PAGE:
When we were planning this current trip and deciding on Ripon I was eager to get out the Ordnance Survey maps and check out the places that were a “must visit”. For a long time Lynnie has wanted to visit Harrogate, so that will have to be included, but before that there are a couple of places that we want to revisit and rekindle old memories. Today it is Brimham Rocks.
It is only a short drive from West Leas Farm CL to the National Trust car park at Brimham Rocks. I have not been here since I was a nipper, when as a family we used to regularly holiday in Yorkshire with the Wilkinson’s. A trip to see the “Wilks’s’” often featured a day out at Brimham Rocks so the place holds fond memories.
It is odd how over the passage of time, almost fifty years in this case, some memories remain vivid and yet others from the era fade. I recall all eight of us loading into one car and going out for the day and I can remember how wonderful it was to play amongst the rocks. But I don’t recall thinking how impressive they were, or perhaps as a child I just accepted them as part of the landscape rather than something extraordinary.
Within minutes Lynnie is asking why I have never brought her here before, it is a truly amazing place.
The rocks, formed of Millstone Grit, have been eroded over centuries by glaciation, wind and rain. The result is an assortment of stunning outcrops.
We wander around for a while; it is all a bit organised with an information hut and a café. I don’t recall any of this from my childhood. There are plenty of families about. I hope that some of the youngsters will want to return when they are nearing retirement.
At moments like this I wonder where all the years have gone. Young Fred would have been clambering around the rocks, but now there is little chance of getting me climbing about.
Rather than wandering around whilst it is still relatively busy we decide to go for a walk and then explore the rocks when we get back.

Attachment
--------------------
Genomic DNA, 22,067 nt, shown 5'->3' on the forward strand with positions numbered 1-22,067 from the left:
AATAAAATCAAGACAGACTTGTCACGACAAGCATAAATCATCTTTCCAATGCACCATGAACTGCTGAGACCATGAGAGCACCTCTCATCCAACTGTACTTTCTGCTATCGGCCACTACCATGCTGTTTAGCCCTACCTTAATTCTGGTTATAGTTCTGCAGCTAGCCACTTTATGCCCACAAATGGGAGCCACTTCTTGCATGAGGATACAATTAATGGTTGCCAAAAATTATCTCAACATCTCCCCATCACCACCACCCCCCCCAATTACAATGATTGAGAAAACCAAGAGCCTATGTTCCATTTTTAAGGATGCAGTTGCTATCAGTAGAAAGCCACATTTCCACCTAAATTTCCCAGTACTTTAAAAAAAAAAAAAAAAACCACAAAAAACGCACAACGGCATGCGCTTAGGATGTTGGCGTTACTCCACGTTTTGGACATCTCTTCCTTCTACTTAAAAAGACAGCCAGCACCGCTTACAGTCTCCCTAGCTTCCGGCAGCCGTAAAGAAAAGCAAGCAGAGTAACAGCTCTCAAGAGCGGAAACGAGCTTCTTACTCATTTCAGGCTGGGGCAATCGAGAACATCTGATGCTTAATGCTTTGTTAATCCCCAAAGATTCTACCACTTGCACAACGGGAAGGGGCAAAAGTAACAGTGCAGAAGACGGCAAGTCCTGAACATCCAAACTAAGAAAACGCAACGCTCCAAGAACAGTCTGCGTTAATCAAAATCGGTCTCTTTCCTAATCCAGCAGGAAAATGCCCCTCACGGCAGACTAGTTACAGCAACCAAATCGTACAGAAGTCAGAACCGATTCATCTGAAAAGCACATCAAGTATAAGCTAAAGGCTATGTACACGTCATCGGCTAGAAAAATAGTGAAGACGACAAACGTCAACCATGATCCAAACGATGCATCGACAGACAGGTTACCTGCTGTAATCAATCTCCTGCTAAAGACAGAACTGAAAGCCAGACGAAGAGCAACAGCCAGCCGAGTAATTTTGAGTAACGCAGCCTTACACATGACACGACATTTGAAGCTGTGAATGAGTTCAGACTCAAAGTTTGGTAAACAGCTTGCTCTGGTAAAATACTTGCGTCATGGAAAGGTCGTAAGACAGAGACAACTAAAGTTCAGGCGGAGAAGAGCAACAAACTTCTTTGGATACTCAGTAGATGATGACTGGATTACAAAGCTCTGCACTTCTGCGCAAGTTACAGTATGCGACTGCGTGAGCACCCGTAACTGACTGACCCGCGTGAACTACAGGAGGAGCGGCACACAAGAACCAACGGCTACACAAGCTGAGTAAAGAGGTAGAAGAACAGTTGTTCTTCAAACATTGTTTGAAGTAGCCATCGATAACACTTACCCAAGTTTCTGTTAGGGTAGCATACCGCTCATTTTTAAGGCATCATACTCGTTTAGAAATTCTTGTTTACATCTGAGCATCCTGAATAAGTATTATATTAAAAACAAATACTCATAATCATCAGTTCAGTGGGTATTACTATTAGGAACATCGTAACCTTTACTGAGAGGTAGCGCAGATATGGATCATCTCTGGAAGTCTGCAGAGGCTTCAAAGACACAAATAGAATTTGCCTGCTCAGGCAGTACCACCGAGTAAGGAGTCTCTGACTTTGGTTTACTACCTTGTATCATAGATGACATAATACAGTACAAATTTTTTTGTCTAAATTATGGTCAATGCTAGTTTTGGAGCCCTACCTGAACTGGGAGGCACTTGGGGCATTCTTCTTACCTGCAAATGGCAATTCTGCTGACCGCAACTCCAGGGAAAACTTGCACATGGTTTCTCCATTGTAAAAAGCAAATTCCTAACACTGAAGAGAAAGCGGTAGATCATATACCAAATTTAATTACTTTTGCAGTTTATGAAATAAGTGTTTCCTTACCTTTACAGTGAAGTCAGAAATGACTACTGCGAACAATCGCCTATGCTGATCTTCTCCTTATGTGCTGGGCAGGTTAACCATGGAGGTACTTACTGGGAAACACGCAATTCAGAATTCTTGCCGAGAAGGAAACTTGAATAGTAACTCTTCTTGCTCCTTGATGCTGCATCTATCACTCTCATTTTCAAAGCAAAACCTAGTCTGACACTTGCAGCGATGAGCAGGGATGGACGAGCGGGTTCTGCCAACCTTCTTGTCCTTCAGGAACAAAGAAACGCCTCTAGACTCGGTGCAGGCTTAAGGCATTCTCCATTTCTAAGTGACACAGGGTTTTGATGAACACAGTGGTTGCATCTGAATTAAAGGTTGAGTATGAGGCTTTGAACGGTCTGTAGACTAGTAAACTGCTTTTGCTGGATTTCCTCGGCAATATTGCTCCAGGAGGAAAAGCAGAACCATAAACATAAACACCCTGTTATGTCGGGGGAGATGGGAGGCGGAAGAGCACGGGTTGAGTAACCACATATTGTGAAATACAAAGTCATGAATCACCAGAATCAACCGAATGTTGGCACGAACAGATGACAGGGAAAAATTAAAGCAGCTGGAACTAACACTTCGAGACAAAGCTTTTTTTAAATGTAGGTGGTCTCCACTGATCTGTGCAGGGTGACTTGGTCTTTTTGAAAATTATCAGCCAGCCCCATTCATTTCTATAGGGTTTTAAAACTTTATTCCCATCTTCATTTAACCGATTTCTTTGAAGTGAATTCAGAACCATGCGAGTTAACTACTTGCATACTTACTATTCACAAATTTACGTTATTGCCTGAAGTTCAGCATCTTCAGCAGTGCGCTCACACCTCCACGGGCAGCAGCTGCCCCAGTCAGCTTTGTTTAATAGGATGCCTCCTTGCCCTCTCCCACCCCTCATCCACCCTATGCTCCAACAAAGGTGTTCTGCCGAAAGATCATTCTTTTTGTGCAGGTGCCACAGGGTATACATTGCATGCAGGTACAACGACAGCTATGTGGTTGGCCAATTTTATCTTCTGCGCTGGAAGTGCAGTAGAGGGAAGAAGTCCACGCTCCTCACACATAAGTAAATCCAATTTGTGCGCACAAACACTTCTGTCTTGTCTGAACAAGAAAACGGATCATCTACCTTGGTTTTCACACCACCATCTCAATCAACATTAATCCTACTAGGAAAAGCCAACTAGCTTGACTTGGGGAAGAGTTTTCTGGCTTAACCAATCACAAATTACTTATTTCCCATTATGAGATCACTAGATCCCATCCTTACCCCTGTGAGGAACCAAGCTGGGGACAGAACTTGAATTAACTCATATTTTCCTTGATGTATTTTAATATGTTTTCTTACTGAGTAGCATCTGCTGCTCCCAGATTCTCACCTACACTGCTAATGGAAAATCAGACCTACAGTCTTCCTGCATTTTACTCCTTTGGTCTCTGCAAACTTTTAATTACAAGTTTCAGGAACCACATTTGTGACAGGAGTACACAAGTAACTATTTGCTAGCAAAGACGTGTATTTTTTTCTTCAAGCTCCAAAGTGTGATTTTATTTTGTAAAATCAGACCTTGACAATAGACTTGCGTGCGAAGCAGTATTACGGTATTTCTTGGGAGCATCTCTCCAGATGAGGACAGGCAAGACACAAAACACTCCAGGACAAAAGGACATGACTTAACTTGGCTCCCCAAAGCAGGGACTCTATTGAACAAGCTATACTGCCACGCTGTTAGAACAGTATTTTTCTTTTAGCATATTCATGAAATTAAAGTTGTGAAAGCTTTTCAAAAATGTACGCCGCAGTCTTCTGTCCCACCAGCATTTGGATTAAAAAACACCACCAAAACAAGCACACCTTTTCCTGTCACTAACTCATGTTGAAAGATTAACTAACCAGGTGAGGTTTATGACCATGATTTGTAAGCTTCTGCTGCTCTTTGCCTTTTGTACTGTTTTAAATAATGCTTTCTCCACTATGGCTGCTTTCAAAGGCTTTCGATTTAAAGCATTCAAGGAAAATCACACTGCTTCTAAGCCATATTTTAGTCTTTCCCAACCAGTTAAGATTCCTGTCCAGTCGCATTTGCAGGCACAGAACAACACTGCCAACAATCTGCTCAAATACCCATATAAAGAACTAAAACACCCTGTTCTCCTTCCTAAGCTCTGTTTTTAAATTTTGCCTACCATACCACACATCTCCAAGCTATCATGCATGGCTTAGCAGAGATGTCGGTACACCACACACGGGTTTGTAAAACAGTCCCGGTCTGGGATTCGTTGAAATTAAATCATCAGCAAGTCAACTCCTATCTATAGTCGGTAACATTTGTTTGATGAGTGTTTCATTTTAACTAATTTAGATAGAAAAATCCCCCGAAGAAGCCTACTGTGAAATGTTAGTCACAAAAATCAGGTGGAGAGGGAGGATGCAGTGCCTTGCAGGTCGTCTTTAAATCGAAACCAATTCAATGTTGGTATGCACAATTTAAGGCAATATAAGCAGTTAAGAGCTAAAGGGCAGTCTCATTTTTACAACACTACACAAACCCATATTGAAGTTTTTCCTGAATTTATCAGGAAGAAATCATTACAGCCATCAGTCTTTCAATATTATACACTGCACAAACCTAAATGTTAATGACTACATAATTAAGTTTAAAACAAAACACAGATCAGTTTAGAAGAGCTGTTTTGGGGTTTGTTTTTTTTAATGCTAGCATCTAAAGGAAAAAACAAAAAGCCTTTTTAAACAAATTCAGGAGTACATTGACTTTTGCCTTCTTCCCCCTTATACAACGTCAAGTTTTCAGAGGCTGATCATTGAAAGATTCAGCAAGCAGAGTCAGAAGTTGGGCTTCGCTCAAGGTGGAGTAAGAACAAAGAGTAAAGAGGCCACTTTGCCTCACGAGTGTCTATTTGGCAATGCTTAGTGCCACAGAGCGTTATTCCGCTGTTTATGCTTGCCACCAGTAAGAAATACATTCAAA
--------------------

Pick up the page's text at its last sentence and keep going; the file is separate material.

There are a myriad of options for walking around the rocks, we choose a path that leaves the information area in a northeasterly direction gradually descending towards a track above High North Pasture Farm. On reaching the track we turn right and follow this along, enjoying fine views across the valley towards Pateley Moor, suddenly in the verge a few feet in front of us are a brood of pheasant chicks. The hen has taken cover and the youngsters are desperately trying to find a safe spot.
We give them a wide berth and continue along the track speculating about their fate in the coming months. After almost half a mile we reach a road and turn right. This road dissects Brimham Moor and alongside are clusters of rocks. I am sure that it was in an area like this that we pulled off the road and parked up when I was young. Nowadays that is not possible because a ditch has been dug to prevent cars stopping.
We take the second footpath on our left this leads down a track to Summer Wood House and then crosses a couple of fields to enter a copse. We continue down the track, crossing a beck that provides a welcome refreshment spot for the dogs.
Out of the woods we reach another farm track and turn right to gradually wend our way uphill. At a junction of paths we turn right onto the Nidderdale Way.
We pass through a gate and then on the edge of Brimham Moor encounter a stile with has no means of getting the dogs through. Crosby takes the initiative and is quickly on top of the wall and jumping down the other side. With help Dexter makes it to the top, but then stops to admire the view, waiting to be lifted off!
Our route continues straight across the moor until we reach the road and cross to go back into the National Trust car park. Our little wander has covered just over three and a half miles. Short by our standards but a very pleasant stroll.
Only a couple of cars remain in the car park, which was previously so busy and there is an hour before the gates are due to be locked so we head back to explore the main clusters of rocks.
The early evening views across Nidderdale are stunning.
This is definitely the best time of day to be here, with so few people about it has a very magical feel.
On returning to West Leas Farm CL we are soon planning tomorrow’s trip out whilst admiring a stunning sunset.
To follow this walk you will need Ordnance Survey Explorer Map 298 –Nidderdale
20th June 2016
© Two Dogs and an Awning (2016)